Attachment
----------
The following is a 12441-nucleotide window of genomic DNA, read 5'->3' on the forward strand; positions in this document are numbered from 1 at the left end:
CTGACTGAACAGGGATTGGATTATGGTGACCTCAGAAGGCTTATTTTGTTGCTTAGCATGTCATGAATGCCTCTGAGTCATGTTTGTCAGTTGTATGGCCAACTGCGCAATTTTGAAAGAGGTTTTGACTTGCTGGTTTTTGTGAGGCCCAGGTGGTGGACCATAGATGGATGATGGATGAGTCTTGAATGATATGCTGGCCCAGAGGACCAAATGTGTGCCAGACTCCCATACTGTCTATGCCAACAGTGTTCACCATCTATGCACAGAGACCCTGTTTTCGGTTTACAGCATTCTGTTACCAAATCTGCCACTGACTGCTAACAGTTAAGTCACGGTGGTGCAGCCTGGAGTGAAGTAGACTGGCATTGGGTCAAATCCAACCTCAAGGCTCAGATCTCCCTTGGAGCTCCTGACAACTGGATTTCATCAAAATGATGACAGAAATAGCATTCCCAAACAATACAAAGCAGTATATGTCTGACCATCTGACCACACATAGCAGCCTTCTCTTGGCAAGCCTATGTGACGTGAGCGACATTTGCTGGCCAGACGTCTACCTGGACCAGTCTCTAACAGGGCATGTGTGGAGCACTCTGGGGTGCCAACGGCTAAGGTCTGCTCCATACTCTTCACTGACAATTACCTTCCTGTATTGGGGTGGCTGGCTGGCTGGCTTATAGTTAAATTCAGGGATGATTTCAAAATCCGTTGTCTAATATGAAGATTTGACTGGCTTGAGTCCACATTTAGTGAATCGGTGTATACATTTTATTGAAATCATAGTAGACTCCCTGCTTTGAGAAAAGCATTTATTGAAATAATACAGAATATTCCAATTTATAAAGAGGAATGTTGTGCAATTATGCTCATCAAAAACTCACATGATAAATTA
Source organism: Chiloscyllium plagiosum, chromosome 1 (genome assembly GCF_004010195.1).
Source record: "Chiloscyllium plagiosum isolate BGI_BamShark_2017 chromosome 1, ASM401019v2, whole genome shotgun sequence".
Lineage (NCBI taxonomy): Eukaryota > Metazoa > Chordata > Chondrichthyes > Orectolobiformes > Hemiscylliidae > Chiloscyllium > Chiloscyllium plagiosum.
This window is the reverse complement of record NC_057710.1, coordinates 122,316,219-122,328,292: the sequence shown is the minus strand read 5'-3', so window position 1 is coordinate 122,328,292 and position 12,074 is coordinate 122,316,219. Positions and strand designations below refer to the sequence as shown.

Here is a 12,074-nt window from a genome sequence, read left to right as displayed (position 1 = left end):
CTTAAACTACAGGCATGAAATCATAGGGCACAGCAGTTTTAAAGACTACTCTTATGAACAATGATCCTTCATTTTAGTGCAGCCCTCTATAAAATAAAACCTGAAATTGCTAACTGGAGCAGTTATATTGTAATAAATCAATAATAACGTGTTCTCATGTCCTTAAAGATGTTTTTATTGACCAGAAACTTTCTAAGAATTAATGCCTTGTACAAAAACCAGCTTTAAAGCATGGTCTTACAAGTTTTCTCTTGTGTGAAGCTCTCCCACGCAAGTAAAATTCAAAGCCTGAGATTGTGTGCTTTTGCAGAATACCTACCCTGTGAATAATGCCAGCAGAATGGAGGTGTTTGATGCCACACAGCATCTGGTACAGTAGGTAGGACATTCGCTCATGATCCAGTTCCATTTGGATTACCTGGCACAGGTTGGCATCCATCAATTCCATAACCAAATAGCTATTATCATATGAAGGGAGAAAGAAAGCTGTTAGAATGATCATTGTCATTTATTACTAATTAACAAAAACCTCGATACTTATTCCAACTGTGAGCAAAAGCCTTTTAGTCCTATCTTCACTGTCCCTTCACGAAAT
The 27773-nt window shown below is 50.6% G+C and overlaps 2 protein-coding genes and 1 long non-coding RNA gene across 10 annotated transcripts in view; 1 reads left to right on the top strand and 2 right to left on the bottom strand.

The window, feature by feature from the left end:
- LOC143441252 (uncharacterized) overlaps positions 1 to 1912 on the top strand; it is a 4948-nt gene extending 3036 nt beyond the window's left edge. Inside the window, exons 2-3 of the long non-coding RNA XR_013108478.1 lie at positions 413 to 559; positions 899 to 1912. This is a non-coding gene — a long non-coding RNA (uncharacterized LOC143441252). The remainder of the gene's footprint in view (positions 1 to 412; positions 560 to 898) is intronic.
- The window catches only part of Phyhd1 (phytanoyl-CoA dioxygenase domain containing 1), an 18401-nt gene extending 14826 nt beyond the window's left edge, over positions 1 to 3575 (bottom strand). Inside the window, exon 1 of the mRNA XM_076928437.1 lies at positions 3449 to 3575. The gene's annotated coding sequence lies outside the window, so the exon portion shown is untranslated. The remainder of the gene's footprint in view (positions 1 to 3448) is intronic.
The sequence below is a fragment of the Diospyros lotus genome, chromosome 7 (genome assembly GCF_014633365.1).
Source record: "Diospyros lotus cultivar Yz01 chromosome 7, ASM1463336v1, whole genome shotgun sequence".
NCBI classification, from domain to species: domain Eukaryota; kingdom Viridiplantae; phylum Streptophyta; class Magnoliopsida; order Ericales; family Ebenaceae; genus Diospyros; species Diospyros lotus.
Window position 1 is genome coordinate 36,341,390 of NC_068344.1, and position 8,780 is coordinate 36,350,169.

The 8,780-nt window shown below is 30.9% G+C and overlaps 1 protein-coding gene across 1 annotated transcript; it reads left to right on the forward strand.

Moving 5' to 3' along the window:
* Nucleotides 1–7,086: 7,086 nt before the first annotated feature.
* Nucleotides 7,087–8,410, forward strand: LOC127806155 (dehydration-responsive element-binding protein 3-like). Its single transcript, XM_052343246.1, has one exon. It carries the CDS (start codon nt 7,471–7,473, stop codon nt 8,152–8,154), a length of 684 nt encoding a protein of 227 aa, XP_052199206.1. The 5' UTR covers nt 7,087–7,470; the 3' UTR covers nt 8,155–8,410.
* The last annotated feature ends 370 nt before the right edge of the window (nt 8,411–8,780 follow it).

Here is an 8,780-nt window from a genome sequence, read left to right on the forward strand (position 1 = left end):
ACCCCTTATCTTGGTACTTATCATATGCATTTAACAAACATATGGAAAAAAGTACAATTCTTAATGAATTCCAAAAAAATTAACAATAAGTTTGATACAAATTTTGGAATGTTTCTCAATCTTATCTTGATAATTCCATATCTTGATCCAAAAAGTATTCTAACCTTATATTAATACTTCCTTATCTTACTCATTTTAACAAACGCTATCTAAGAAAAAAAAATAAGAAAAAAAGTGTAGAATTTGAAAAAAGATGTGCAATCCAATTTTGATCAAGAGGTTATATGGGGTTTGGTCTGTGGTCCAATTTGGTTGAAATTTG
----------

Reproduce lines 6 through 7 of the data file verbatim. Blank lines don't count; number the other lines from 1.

This window is the reverse complement of record NC_057710.1, coordinates 122,316,219-122,328,292: the sequence shown is the minus strand read 5'-3', so window position 1 is coordinate 122,328,292 and position 12,074 is coordinate 122,316,219. Positions and strand designations below refer to the sequence as shown.

Here is a 12,074-nt window from a genome sequence, read left to right as displayed (position 1 = left end):